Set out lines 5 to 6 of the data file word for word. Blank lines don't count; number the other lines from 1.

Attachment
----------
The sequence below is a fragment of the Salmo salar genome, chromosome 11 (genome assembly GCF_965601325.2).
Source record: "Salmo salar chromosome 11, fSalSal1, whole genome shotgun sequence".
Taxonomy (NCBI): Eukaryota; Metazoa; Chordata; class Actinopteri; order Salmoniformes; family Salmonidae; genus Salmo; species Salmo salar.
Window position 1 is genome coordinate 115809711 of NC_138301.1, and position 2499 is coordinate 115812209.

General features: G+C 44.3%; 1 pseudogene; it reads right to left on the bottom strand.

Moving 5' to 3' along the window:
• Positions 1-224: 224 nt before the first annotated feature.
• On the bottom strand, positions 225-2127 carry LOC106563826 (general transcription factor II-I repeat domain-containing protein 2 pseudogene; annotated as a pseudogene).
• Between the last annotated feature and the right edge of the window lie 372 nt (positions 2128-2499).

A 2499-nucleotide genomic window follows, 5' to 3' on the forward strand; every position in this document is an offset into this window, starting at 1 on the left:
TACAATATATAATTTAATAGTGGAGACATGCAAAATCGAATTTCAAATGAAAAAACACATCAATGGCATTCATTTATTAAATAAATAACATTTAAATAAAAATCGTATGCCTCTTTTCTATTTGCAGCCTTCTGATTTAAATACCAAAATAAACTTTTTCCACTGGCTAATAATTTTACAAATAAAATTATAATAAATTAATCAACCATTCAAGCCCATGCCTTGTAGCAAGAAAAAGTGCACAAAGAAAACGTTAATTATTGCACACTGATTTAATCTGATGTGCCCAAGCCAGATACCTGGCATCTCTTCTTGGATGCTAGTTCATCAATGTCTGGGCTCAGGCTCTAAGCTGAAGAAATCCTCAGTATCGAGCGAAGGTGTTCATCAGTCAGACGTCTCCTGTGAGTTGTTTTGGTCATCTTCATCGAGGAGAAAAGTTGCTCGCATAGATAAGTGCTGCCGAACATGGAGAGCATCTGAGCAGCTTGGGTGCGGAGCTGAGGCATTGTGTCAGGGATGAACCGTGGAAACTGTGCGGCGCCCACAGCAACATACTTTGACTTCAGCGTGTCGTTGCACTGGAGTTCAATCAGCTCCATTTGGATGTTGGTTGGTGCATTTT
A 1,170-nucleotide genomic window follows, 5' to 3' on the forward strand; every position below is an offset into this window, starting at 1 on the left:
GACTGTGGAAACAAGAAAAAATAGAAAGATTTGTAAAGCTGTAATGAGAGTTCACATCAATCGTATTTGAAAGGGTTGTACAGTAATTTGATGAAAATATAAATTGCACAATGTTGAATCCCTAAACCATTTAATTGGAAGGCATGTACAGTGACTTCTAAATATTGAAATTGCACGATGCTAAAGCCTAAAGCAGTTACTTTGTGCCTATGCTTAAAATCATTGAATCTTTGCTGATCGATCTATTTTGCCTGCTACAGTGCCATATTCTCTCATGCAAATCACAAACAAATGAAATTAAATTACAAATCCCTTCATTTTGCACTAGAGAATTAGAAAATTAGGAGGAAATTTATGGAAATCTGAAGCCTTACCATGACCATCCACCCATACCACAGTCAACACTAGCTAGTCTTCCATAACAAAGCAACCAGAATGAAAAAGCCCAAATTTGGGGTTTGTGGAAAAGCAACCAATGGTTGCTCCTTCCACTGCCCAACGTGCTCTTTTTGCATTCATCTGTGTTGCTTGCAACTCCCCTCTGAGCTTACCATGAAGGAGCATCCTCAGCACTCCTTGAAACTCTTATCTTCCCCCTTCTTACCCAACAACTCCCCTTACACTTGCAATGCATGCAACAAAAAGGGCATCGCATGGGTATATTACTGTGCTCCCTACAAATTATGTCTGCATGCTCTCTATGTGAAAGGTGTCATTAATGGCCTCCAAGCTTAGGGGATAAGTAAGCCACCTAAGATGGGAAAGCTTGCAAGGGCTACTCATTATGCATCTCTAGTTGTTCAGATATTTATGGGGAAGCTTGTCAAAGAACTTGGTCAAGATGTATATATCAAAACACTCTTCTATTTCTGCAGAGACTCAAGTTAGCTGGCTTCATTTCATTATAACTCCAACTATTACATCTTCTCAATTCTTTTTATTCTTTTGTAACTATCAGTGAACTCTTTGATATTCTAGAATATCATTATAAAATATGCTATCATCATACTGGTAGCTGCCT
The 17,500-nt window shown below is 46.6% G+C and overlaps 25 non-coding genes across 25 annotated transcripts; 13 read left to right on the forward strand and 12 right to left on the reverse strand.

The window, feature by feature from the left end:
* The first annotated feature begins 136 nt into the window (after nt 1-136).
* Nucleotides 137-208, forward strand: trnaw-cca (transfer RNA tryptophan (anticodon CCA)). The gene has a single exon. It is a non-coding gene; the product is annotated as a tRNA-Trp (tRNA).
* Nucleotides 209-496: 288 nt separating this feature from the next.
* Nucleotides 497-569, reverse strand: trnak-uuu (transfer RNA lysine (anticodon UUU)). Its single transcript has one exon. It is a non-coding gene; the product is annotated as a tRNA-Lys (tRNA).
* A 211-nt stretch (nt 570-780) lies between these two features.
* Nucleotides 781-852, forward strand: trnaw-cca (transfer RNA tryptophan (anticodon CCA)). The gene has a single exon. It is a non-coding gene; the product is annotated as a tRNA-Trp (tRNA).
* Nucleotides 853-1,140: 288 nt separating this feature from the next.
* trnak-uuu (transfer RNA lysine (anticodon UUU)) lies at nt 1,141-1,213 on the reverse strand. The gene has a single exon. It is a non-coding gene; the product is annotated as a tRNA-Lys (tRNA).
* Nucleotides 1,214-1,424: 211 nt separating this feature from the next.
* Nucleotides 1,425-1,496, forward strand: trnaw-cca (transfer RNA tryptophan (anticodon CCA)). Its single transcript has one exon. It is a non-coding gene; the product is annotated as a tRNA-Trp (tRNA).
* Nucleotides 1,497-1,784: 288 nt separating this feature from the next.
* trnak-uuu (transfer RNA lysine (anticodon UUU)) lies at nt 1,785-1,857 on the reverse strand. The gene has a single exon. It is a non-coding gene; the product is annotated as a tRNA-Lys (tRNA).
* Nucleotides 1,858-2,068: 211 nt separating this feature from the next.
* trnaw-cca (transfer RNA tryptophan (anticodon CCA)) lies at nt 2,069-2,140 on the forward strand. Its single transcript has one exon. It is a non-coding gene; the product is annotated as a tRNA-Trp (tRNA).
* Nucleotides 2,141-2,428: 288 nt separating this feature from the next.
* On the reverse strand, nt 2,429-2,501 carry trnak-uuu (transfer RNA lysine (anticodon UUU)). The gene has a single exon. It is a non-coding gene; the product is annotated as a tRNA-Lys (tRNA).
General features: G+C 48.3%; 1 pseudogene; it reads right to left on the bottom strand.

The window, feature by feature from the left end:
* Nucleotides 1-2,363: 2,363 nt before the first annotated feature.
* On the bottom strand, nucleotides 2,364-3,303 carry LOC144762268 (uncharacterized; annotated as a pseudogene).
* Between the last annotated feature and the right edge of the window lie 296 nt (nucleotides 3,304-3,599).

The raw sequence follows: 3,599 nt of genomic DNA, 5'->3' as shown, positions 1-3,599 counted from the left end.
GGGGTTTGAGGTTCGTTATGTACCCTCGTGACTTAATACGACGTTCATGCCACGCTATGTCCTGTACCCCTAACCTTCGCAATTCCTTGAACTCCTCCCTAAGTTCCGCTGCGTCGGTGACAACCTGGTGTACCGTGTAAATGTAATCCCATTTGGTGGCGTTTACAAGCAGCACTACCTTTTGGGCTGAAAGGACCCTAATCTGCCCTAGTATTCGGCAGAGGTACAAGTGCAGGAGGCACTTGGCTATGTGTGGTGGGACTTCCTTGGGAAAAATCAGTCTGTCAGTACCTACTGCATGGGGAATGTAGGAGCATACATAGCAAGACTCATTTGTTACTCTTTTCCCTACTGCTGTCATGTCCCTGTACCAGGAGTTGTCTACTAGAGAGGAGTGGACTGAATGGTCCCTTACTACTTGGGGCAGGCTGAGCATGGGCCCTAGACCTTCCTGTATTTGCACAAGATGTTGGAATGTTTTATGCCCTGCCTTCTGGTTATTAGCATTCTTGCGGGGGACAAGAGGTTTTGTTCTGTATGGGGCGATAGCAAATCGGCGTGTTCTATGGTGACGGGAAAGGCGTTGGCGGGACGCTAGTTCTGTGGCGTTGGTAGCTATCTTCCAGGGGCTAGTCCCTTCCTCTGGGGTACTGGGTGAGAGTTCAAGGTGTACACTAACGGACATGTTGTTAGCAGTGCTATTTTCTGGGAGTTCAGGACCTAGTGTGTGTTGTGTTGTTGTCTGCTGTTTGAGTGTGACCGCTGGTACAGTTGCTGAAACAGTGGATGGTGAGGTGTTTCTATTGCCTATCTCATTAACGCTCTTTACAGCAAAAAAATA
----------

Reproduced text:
General features: G+C 44.3%; 1 pseudogene; it reads right to left on the bottom strand.

Moving 5' to 3' along the window: